What we see with our own eyes can actually be proven out by the data itself. What was in January one of the worst teams in the National Basketball Association is now playing like a top-10 team in the entire league.
But that won't mean anything if the Suns don't seal the deal and make the playoffs. Miss the playoffs, and it's a lost season that won't be remembered for anything more than a wasted year of Steve Nash and Grant Hill's lives. But if the Suns can make the playoffs then history will show it as a success.
The Suns have improved month over month at an astounding rate.
The defense (19th overall on the season) was a putrid 24th in January. New defensive coordinator Elston Turner was trying to fix the Suns' defense on the fly, without the benefit of training camp or contact with the players themselves until a week before preseason started. The players were thinking too much, reacting a second too late on most rotations.
By February, the principals began to take hold, allowing the Suns to rise marginally to 22nd in defensive efficiency in February, to now 14th in March. While these numbers are not mind blowing, they certainly show incremental improvement over the course of the season.
The big kicker has been the offensive improvement, and the 'efficiency difference' - the rate by which the Suns' offense outplays the opponent's offense. Which we all know goes back to the golden rule: the key to winning is scoring more points than your opponent.
The Suns' offense has been a relative enigma this season. Gentry came into the year assuming the offense would be fine, while the defense just needed to marginally improve in order to be competitive.
But for some reason, the offense struggled out of the gate despite Steve Nash playing at an all-star level. Part of it was Grant Hill's struggle with recovery from a knee surgery over the offseason. Part of it was Frye and Dudley missing too many open shots. And part of it was the utter struggle of the second unit.
All tolled, the Suns offense was bad. So bad that they were only 18th in the league in January. 18th! But then shots started falling more quickly for the Suns than the rest of the league, and they rose all the way to the 5th-best offense in February. Then the rest of the league caught up in March. The Suns are 9th on offense in March, despite improving their own numbers since February.
Every month, the offense has improved and the defense has improved. In March, the Suns have the 8th-best differential in the league - ratio of offense to defense.
In the West, the Suns' month of March ranks behind only San Antonio, OKC and the LA Lakers, and just ahead of upstart Utah.
Luckily for the Suns, the season isn't over. There is a whole month of games left to decide the playoff picture, and they are only 2 games out of it at this time.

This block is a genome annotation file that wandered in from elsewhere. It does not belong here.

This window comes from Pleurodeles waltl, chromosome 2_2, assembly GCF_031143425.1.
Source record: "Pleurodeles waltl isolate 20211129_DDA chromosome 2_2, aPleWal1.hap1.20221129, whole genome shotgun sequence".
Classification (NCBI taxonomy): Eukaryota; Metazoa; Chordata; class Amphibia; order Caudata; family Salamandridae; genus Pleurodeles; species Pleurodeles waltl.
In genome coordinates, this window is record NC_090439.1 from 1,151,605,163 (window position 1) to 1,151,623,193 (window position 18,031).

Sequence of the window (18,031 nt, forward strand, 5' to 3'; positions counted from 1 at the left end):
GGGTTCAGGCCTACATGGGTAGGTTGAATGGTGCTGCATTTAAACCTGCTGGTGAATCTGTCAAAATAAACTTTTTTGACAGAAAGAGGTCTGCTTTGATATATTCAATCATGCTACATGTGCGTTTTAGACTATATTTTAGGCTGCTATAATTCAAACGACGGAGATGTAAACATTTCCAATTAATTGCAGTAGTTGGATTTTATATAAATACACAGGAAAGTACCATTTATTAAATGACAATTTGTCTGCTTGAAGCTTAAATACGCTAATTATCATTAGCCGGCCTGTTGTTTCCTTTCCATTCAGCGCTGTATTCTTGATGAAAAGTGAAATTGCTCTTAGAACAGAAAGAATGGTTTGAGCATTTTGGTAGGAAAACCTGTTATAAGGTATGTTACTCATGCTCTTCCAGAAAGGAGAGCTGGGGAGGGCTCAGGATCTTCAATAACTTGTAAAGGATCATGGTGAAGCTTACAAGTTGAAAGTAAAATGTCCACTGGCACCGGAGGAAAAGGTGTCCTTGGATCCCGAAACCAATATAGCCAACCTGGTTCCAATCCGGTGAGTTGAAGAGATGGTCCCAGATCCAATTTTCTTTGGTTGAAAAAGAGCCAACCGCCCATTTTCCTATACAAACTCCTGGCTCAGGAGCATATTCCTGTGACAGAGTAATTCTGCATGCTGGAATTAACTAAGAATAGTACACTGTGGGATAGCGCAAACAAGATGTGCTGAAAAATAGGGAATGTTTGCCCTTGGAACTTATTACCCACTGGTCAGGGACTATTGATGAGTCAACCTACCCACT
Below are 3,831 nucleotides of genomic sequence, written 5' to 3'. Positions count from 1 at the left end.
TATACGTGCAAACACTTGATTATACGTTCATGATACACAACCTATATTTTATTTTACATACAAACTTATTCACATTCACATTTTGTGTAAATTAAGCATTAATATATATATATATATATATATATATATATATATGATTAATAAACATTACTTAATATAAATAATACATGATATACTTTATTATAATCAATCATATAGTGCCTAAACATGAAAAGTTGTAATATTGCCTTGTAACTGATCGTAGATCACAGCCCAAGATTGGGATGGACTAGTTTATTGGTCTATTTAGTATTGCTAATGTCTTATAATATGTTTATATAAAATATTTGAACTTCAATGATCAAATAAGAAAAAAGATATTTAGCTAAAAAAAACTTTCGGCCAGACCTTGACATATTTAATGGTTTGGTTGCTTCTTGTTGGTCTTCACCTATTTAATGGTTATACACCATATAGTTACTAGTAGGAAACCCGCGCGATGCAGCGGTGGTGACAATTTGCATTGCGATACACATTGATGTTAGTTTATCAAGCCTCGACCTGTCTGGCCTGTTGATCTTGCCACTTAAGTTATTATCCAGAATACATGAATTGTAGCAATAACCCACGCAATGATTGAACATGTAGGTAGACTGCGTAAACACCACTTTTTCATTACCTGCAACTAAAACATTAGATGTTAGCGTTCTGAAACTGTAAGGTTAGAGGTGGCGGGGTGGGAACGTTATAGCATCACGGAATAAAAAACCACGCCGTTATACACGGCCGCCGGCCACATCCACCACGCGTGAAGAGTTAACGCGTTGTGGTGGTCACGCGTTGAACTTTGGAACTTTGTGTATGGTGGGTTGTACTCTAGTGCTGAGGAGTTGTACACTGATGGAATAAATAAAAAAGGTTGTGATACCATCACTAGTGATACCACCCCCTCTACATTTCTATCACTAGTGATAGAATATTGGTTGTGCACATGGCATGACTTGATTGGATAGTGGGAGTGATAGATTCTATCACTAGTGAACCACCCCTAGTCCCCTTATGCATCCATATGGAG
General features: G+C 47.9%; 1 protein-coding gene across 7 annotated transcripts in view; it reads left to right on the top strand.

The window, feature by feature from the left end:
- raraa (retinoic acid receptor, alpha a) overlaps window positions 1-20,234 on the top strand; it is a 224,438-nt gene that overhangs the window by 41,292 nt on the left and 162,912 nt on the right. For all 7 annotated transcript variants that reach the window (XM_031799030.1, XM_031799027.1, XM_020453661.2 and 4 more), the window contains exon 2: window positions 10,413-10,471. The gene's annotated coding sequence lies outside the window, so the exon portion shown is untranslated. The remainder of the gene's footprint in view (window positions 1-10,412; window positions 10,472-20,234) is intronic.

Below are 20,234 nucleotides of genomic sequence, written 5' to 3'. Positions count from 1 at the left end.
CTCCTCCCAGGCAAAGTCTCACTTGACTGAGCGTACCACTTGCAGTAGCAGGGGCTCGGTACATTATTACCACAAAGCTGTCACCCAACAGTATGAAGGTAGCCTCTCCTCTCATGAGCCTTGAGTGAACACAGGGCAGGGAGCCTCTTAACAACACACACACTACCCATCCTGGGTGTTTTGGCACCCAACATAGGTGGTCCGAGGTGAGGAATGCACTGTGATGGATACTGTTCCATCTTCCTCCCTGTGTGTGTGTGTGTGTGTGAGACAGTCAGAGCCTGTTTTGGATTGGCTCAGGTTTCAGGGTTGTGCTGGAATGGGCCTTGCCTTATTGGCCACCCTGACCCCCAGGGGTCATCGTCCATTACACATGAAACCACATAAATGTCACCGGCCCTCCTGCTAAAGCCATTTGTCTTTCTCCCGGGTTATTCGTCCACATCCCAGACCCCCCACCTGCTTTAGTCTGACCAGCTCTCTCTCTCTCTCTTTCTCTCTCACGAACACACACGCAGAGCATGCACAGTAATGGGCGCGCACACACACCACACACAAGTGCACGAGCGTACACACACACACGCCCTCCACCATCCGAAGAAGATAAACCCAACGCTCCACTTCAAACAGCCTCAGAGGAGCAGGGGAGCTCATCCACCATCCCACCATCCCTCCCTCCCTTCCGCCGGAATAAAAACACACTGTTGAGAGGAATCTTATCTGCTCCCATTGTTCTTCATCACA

All stats provided by a wonderful site called hoopsstats.com
Other interesting nuggets of parceled data from the same site:
In terms of Efficiency Difference (offense - defense)...
- The Suns' backcourt was 18th-best in the league before the all-star break, but has jumped all the way to #1 since the All-Star break! (Dudley, Telfair, Redd and Brown have all upped their games considerably)
- The Suns' starting lineup was 12th-best before the all-star break, and jumped to 7th-best since
- The Suns bench was a paltry 24th before the all-star break, up marginally to 19th since
- The Center position is one of strength for the Suns, as we all knew. Suns C's were 6th in the league before the all-star break and still 10th since then despite Gortat's recent fade.
- Power forward is still a black hole for the Suns. Despite the rest of the team's improvements, the Suns were 25th in PF efficiency difference before the all-star break and down even further to 27th since then. Ugh. Hate to point to a rookie, but Morris has been the biggest culprit here.
- This year's Suns team, on the whole, is better than last year's Suns team. This year's team is even better than last spring's team with roughly the same starting lineup. Now that this year's offense has caught up to last year's, the biggest remaining difference is that this year's defense is better.
The Suns' growth this season - relative to lowered expectations, of course - has been outstanding. Alvin Gentry deserves some kudos from us fans. He held firm to the notion that the Suns' offense would recover, that the defense would improve and that the bench needs to be trusted. All have come to fruition.
Is it enough to break into the playoffs? Sure, if they keep playing in April - on a road-heavy schedule - as well as they have played in March.